Twice in the past month I’ve been told stories about people’s children who are studying journalism in school because they “really love to write.” The best response I could come up with was, “Yes, but why journalism?”
I meant to say there’s more to journalism than writing, but that’s better than what I was thinking. The second time it happened, I was imagining a parent telling me that their son wants to build skyscrapers because he’s not afraid of heights and would enjoy being interviewed on television from a just-finished top-floor balcony. Yes, there is some of that, but it’s a relatively small part of the job.
Writing is the part of journalism that people see, but it’s not the largest or the most essential skill being practiced. Reporters — often with help from their editors — must exercise a precise mix of curiosity and rectitude to succeed. You have to be able to tell a story, but you also must be able to keep a secret. It’s “giddy up” and “hold your horses,” both at the same time.
And it’s hard.
A reporter I worked with in California told me pointedly, “I earn my keep less by what I write than what I know not to write.” Cultivating sources takes patience. He knew how to wait for the big fish to swallow the little fish who had already swallowed his hook. He learned early in his career how to interview, then how to listen, and finally how to wait. Each skill made him more valuable to his publisher and his readers.
Bloggers mistake that patience for timidity or self-censorship, but it’s not. It’s the central rigor of the profession.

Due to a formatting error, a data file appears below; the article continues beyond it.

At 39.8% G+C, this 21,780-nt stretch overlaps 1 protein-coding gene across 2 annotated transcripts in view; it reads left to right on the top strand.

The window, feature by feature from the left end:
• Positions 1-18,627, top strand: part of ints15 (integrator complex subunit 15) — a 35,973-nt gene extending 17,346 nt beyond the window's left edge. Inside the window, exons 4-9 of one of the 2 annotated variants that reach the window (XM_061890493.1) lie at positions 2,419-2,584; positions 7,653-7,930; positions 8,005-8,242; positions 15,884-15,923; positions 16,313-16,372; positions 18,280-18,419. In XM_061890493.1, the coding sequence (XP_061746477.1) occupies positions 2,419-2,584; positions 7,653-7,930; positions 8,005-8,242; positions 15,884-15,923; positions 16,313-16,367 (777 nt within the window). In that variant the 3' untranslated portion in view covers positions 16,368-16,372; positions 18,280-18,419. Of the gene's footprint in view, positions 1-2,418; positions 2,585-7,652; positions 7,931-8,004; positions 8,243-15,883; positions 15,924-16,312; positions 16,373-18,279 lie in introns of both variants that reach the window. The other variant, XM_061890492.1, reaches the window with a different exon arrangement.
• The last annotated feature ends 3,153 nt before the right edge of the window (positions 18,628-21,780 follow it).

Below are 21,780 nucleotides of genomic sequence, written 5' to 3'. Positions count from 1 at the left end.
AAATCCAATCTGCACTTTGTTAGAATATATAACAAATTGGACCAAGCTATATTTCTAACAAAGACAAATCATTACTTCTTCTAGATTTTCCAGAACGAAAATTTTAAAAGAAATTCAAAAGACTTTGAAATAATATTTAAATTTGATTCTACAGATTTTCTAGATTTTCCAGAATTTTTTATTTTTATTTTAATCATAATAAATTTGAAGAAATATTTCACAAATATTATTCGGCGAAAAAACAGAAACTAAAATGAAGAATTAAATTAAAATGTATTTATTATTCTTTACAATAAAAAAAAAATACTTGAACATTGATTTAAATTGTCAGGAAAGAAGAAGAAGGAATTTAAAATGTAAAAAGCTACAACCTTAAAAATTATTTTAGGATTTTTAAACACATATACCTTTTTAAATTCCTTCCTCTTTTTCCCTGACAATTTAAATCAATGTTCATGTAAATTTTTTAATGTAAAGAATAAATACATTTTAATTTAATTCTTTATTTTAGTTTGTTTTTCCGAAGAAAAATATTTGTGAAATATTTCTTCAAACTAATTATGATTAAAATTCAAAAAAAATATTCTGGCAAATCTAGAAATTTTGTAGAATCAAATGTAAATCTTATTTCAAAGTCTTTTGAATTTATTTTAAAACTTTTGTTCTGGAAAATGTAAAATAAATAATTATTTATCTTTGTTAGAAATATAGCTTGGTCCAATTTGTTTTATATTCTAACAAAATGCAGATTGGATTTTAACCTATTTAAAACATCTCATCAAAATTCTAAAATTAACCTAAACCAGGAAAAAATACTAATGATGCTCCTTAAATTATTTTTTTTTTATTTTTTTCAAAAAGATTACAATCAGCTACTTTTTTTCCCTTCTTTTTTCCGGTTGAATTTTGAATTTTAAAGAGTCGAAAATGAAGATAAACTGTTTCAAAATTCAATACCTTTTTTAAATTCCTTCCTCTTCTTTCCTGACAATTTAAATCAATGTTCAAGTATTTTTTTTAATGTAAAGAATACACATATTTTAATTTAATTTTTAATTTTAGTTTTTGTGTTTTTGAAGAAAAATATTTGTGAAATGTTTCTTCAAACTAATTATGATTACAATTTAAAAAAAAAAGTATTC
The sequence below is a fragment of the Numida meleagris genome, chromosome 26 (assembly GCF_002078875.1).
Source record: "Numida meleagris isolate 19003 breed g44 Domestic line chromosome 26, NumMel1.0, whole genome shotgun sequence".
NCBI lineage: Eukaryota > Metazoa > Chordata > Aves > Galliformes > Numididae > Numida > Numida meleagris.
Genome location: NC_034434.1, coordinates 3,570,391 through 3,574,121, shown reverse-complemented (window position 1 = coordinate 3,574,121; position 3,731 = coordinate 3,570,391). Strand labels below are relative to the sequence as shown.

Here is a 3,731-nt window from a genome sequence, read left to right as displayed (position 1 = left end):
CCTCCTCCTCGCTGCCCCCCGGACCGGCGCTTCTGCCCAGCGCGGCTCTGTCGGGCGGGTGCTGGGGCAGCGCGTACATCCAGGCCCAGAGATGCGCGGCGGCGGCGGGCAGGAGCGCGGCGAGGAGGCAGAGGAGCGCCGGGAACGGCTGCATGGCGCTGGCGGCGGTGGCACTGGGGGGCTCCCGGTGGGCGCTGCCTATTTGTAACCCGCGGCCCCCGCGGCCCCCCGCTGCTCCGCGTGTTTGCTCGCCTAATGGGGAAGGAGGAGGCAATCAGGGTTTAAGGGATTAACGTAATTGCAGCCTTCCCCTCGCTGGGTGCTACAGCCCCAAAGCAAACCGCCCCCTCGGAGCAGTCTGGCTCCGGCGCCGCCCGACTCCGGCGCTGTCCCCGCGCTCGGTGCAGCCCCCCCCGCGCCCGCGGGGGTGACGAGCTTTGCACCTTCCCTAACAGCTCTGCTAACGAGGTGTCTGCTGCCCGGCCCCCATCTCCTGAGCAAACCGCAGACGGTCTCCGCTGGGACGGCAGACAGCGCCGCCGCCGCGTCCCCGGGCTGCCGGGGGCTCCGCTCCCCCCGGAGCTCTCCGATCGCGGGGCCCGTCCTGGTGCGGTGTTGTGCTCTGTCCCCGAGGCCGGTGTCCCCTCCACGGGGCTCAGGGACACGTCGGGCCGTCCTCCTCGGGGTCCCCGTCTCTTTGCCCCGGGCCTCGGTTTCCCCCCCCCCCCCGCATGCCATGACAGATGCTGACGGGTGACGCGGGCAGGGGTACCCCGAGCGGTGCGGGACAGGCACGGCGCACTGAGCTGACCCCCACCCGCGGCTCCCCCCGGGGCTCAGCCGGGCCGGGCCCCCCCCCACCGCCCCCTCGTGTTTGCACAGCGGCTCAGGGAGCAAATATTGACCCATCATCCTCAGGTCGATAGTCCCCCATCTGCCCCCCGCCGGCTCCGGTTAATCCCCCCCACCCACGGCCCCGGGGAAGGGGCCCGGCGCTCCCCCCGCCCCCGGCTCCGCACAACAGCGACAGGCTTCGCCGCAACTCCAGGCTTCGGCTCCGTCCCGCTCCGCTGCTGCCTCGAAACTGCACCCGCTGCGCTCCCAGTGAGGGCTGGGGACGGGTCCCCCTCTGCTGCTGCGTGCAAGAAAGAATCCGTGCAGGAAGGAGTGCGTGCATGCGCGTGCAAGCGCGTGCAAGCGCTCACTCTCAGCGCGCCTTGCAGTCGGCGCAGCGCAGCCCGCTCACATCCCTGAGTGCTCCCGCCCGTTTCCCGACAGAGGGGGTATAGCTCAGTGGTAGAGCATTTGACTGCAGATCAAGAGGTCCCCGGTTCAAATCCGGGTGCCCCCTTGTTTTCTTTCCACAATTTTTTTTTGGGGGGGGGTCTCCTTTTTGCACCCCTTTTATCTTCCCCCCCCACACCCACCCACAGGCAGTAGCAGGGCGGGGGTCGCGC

I wrongly asserted to a University of Oregon class in 2005 that journalism is better understood as a trade than a profession. I said it to emphasize the repetition associated with the craft, but I overlooked the code of ethics that elevates the good work. I wish I could track down those 30 students and retract what I said, or say it in a different way.
Wanting to write is a lousy reason to become a journalist, especially these days. Wanting to understand is better, but wanting to find out is the best. Having a publisher standing behind you helps. Behind that stands an ethic, a tradition, an institution, an estate.
Since 1787, journalism has been referred to as the fourth estate. Nobility, clergy, and commoners were recognized as the centers — the estates — of power in Medieval society. Unlike the first two, the third group had no means for gathering and unifying their voice and will, requiring a fourth estate. A free press empowers the commoners, but also hold all three estates accountable.
To that point, I was glad to see a section-front story this week that righted a possible wrong. An artist’s submission for Springfield’s Emerald Art Center was deemed too controversial for an exhibit and so was refused. Instead, the work, the artist and the rejection were featured prominently in this newspaper, along with the exhibit’s selection criteria and quotes from several current and past board members of Emerald Art Center.
It was a fine piece of journalism, leaving it to the reader to decide whether the gallery properly exercised its (nobility) rights or whether the rejected (commoner) artist had been wronged. Kudos to Register-Guard reporter Randi Bjornstad for an even-handed portrayal.
Turning back for a moment to holiday party patter, people are wondering aloud more and more whether journalism can survive the onslaught of the Information Age. I’m learning to insist that question be asked differently.
Will journalists be missed for their writing? No. There will always be enough people who “love to write” and do it well. Will they be missed for their ethics? I hope so, and the sooner the better.
The fourth estate has been giving voice to the third for about a quarter of a millennium, “comforting the afflicted and afflicting the comfortable.” The time may be upon us for commoners to return the favor and insist on an unfettered press to represent their interests.
Don Kahle (email@example.com) writes a column each Friday for The Register-Guard and blogs